BP reported its highest profits since 2014 thanks to rising oil prices and production, although debts increased as it continues to count the cost of the Gulf of Mexico oil spill.
The oil giant said underlying replacement cost profits – the industry’s preferred measure – rose 71 per cent to $2.6billion (£1.9billion) for the first three months of 2018, up from $1.5billion (£1.1billion) a year earlier.
This was the highest quarterly profit since 2014, when oil prices more than halved from over $100 a barrel to just below $50. But a recent rebound in global crude has given a boost to oil companies.
Rising profits: BP is benefiting from a recent rebound in oil prices after a three-year downturn
Brent crude, which averaged a price of about $66 a barrel in the first three months of March, hit a new four-year high of $76 a barrel yesterday.
Last week Royal Dutch Shell also reported its highest quarterly numbers for three years, with underlying quarterly profits 42 per cent higher at £3.8billion.
BP shares rose by 0.7 per cent, or 3.65p, to 541.74p in morning trading.
BP said it also profited from new major exploration and production projects, with underlying profits at its upstream division more than doubling to $3.2billion (£2.3billion) – the highest figure since 2014.
Production rose 6 per cent in the quarter compared to last year.
The group also said it was making some final investment decisions for four new projects in Oman, India and two in the UK North Sea.
Rising production and oil prices mean operating cash flow increased by $1billion to $5.4billion, excluding Gulf of Mexico repayments.
However, net debt rose from $38.6billion to $40billion, with the ratio of net debt to equity edging up to 28 from 27 in the fourth quarter.
It comes as BP continued to count the cost of its 2010 Deepwater Horizon tragedy in the Gulf of Mexico, with another $1.6billion (£1.2billion) forked out in the first quarter.
This included $1.2billion (£873million) for the final payment of its 2012 settlement with the Department of Justice.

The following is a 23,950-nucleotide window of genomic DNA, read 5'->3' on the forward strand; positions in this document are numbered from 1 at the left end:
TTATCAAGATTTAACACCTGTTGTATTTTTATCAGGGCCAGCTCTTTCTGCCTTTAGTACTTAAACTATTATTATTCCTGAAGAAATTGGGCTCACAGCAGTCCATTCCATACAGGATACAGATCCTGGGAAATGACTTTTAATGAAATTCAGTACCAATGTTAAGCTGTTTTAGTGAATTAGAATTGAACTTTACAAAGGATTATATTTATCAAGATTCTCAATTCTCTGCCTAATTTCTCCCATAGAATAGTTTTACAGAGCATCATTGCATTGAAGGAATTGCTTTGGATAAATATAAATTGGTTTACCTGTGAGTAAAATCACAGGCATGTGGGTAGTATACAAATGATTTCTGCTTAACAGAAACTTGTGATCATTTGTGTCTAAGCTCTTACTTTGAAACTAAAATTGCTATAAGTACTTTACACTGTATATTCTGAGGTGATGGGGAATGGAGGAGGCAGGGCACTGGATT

BP, which has been selling off assets in recent years amid falling profits, said it had completed another $200million worth of divestments.
It kept its guidance for between $2billion (£1.5billion) and $3billion (£2.2billion) over the full year.
Chief executive Bob Dudley cheered ‘another strong set of results’.
He added: ‘Moving through 2018 we’re determined to keep delivering our operational targets and maintaining capital discipline while growing cash flow and returns.’
Chief executive Bob Dudley cheered ‘another strong set of results’
Nicholas Hyett, equity analyst at Hargreaves Lansdown, said: ‘BP is still shelling out billions of dollars in compensation for the Deepwater Horizon disaster, the dividend remains substantial and is now accompanied by a share buyback programme, while an ever growing debt pile will need repaying at some point.
‘CEO Bob Dudley also has to contend with the monkey on the back of all oil companies – replacing the oil he pumped this quarter. The $4bn of capital spending needed over the last three months is a cost that must be met.
‘However, improving conditions, declining Gulf of Mexico costs, and some dramatic increases in Upstream production mean the future looks brighter. Perhaps most importantly the dividend looks increasingly secure. If net debt goes into decline next quarter, then BP will be well and truly on the road to recovery.’